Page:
B-Corps and the Triple Bottom Line, with Jessica Thomas and Eric Henry

On today’s episode, Jessica Thomas and Eric Henry give us the inside information on B-Corps, which Jessica describes as, “the leading edge of a sustainable business movement – businesses that are really innovating when it comes to social and environmental impact and really positively impacting stakeholders across the board.”  But what does all that mean?  And how does NC State, Poole College and the B-Corp Clinic, create a roadmap to guide and educate students on positive social impact?

Jessica Thomas is an Assistant Professor of Practice and the Director of the Business Sustainability Collaborative at Poole College. Jessica has over 15 years of experience working domestically and internationally in sustainable enterprise, social innovation, and business development.

Eric Henry is the Founder and President of TS Designs, the first certified B Corp and North Carolina.

Transcript

Jenny: Jessica, let’s start with you. As mentioned in your intro, among your many roles and responsibilities, one of them is the director of the Business Sustainability Collaborative, or the BSC, here in Poole college. For those that are not familiar with this, do you mind providing us a 30,000-foot view of what it is?

Jessica: Absolutely Jenny. So, when I joined NC State Poole College a little over seven years ago, my goal was to build the leading academic institution focused on studying, and teaching around business sustainability, and I believe we’ve done just that with BSC. We decided about five years ago to focus our work on studying B corporations.

And you’re going to learn a lot more about B Corps over the course of this conversation. I like to think of them as really the leading edge of a sustainable business movement, businesses that are really innovating when it comes to social and environmental impact and really positively impacting stakeholders across the board.

And so, we have built, I think, a really innovative forward-looking program, that’s preparing our students to use business as a force for good, with that B Corp framework, with that B Corp model as a roadmap or as a guide for us to really educate and inspire our students to think about what does it mean to have a positive social impact.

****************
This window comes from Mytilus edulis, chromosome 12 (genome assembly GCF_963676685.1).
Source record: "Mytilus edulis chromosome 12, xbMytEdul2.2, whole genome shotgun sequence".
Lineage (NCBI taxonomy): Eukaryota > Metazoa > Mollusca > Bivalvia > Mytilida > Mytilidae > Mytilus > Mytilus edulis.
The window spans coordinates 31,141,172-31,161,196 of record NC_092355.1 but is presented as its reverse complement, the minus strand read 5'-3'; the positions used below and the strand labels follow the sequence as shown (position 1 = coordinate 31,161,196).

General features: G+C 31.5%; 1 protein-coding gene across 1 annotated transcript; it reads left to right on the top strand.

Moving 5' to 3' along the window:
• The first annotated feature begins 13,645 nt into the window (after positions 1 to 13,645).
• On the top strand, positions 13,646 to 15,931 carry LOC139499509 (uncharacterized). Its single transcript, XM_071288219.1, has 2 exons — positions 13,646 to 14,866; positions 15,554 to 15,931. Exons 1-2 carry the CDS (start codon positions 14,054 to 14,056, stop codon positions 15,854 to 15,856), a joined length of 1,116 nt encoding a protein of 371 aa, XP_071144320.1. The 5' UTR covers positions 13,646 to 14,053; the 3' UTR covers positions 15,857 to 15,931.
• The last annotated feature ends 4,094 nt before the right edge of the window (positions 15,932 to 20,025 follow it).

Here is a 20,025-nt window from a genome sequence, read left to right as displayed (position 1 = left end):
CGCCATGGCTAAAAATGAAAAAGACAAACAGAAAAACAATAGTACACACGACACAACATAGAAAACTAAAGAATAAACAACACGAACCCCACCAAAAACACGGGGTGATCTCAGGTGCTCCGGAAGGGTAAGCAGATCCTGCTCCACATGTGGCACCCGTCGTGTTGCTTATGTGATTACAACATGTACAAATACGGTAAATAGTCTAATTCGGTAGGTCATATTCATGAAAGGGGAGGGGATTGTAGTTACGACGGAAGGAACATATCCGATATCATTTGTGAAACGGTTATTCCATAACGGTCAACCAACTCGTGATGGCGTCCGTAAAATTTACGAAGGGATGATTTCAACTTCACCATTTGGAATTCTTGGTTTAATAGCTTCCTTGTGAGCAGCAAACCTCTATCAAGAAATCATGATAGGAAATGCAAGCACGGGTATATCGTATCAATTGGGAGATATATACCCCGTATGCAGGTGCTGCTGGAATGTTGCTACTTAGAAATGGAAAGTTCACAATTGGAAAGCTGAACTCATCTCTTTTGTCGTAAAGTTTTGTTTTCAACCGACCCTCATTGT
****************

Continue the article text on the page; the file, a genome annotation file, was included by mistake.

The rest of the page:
And so, we are building innovative programs like the B Corp clinic. we’re engaging with thought leaders and innovators like Eric Henry from TS Designs, and we’re doing cutting edge research that I think will really help inform the business community as increasingly we’re seeing a need for businesses to focus, not just on financial viability, but to also focus on social and environmental issues as well.

Jenny: Thank you, Jessica. I think that’s helpful. It lays the foundation for the conversation for sure. Eric, I’m curious, we mentioned this in your intro, certainly the NAFTA agreement was very influential in kind of how you’ve made decisions for your organization. But can you walk us through why you made some of those early decisions and your company’s existence to invest in more than just the bottom line? 

Eric: Thank you, Jenny. And I don’t know if you know this about me, but actually started my business in 1978 when I was a student at NC State.

So, I just keep coming back to the best people, the best place that has been so important in my life and business. But yes, what happened when I started my business in 1978, things were a lot simpler and I like to tell people today there was no internet, there was no cell phones.

We didn’t have a fax machine. It was basically a corded phone and the mail. But anyway, I met my business partner also at NC State graduate, Tom Sunny, incorporate TS Designs, and we grew TS Designs over a hundred employees, screen printing t-shirts for major brands, Tommy, Nike, Gap, Polo. 

Business is growing, great place to work, the bank’s loved us, loaned us money, and then January 1st, 1994, NAFTA was ratified. Within two years, all those brands have left this country. And we laid off 80 of our hundred employees. Not because they didn’t do a good job, not because anything controlling them. It’s the whole marketplace was upside down. We’re in a textile community, Burlington, North Carolina. 

But it was that realization of seeing somebody work so hard for and did everything they told you, work hard, invest in your people, invest in, you know, the community and pretty much overnight it was gone. So, I realized then there’s more to a business than a bottom line.